The Lone Gunmen (X-Files Spin-off) Complete Series Review

I admit that until recently, I didn’t even know The Lone Gunmen show existed. Looking around online I found quite a few people who’d only discovered the show years later. A direct spin-off of the X-Files, it stars the eponymous group often seen helping Mulder and Scully. Unfortunately cancelled very early on the show only has a single 13-episode season, which is available on DVD.

For those who need reminding, the Lone Gunmen are Melvin Frohike, John Fitzgerald Byers and Richard Langly, played by Tom Braidwood, Bruce Harwood and Dean Haglund respectively. The three of them work and live in the same apartment where they produce a newspaper that exposes conspiracies. The series follows them on their investigations independent of Mulder and Scully.

Tonally the show is very different from the X-Files. Most obviously in that this is far more comical. The Lone Gunmen generally brought humour to the X-Files so here with their own show every episode is littered with jokes. Some episodes take it further than others, the pilot episode is played much more seriously while some episodes have a premise which is already quite ridiculous.



Even the logo for the show was very different from The X-Files.


The pilot episode itself is infamous in that it depicts a plane being electronically hijacked in an attempt to crash it into the World Trade Centre in New York. A very tragic coincidence the episode is uncomfortable to watch. I even debated skipping it entirely and it’s very hard to look at it knowing the truth of what actually happened only six months after airing.

The second episode “Bond, Jimmy Bond” introduces a fourth member of the team, Jimmy. As explained by the creators Jimmy was added so that the cast had a character to explain themselves to during episodes as otherwise the group all had the same motivations and knowledge. Jimmy is played by Stephen Snedden and is written to be essentially a good natured moron. He flip-flops between being entertainingly amusing to a little irritating. His complete stupidity often feels it’s pushed a bit too far, as if he’s too dumb to feel believable. Unfortunately he’s the weakest link in the series. Admittedly there’s no issue with Snedden’s acting, the serious and comedic moments are both acted well but the writing itself just pushes him too far away from the tone of the source material.

Another new cast member is Yves Adele Harlow played by Zuleikha Robinson. A mysterious character, she acts as an occasional helper to the group. As with Jimmy her presence is hit and miss. Sometimes she works very well and provides a nice alternative viewpoint while other times her presence feels very forced as she turns up almost inexplicably. It’s also a little cringe worthy that they push her sex appeal so much as it’s completely unnecessary.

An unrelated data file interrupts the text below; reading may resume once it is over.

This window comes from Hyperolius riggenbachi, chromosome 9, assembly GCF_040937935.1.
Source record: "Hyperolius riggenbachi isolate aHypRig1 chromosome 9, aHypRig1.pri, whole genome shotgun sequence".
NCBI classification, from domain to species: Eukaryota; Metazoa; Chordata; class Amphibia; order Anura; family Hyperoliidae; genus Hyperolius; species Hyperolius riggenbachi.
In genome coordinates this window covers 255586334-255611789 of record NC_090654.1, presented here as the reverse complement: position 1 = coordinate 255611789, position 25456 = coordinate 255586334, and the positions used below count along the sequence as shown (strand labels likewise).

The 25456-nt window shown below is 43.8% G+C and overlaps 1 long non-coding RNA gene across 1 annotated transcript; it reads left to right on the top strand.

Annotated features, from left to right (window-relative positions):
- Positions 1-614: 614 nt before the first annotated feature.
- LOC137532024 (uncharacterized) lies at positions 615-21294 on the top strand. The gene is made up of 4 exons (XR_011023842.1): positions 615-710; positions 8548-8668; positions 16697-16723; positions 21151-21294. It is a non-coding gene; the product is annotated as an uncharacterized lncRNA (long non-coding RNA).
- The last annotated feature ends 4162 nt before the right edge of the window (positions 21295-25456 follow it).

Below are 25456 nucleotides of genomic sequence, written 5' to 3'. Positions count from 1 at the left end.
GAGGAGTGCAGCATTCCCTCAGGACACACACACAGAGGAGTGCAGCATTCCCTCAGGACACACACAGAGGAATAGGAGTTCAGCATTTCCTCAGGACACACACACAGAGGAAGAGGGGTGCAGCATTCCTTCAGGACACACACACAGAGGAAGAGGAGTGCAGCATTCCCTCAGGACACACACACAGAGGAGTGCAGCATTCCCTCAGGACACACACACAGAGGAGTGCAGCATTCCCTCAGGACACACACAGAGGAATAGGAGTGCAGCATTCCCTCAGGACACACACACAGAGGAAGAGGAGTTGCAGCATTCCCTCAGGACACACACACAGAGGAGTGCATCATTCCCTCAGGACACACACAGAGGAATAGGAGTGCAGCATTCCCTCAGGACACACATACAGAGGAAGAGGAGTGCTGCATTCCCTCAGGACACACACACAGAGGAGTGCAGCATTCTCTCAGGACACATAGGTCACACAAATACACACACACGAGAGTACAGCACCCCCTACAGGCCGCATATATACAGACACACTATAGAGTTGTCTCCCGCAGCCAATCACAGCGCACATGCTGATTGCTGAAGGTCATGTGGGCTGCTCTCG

The third episode is a standout one as Frohike goes undercover as a long lost son of a suspected Nazi. It’s played almost entirely for laughs and is where the show really finds its footing. There’s a solid blend of humour and nice character moments, which the remainder of the show’s episodes do well to duplicate. It shows that when everything comes together the show can really nail it.



The entire main cast, including the new additions created for the show.

While The X-Files dealt with aliens and dangerous creatures The Lone Gunmen always deals with more grounded mysteries. There’s more infiltration and lying here as the group try to figure out what’s going on and bring the culprit to justice. Investigation takes place while trespassing or hacking into computers more often than not. There’s also vibes of Mission Impossible as well as a direct homage early on.

Although cancelled abruptly there’s thankfully closure via the X-Files episode “Jump The Shark” which is smartly included in the DVD set. It’s a little bit jarring when making the swap and the early moments of the episode feel a bit forced as The Lone Gunmen’s remaining plot points bulldoze the X-Files characters into background roles. By the second half it’s easy to forget you’re not just watching an episode of the former series, which is great here as it provides a proper conclusion, which it never got to have.

Overall it’s a good series. If you come expecting it to imitate the X-Files in tone you’ll be left disorientated and possibly disappointed. If you can judge the series for what it is on its own merits then there’s something to like here.

Some odd choices do get in the way of this being a truly great show though. The extra cast members feel contrived and some episodes struggle with the balance of comedy and drama. There’s shining moments where the full potential of the show is evident, it’s a shame it wasn’t given the chance to really find itself.

What we do have in its limited episodes is fun and sometimes just plain silly, but there are a lot of memorable moments that make The Lone Gunmen worth watching, for X-Files fans or anyone else.


Want more X-Files articles? Check out this post for a list of all of the X-Files content this week.

Author: Mia Violet

Mia has been blogging about comics and video games for several years from her home in merry ol’ England. She invites you to take a look around the blog before saying hello on Twitter, where she can be found tweeting about pop culture from @PanelsAndPixels

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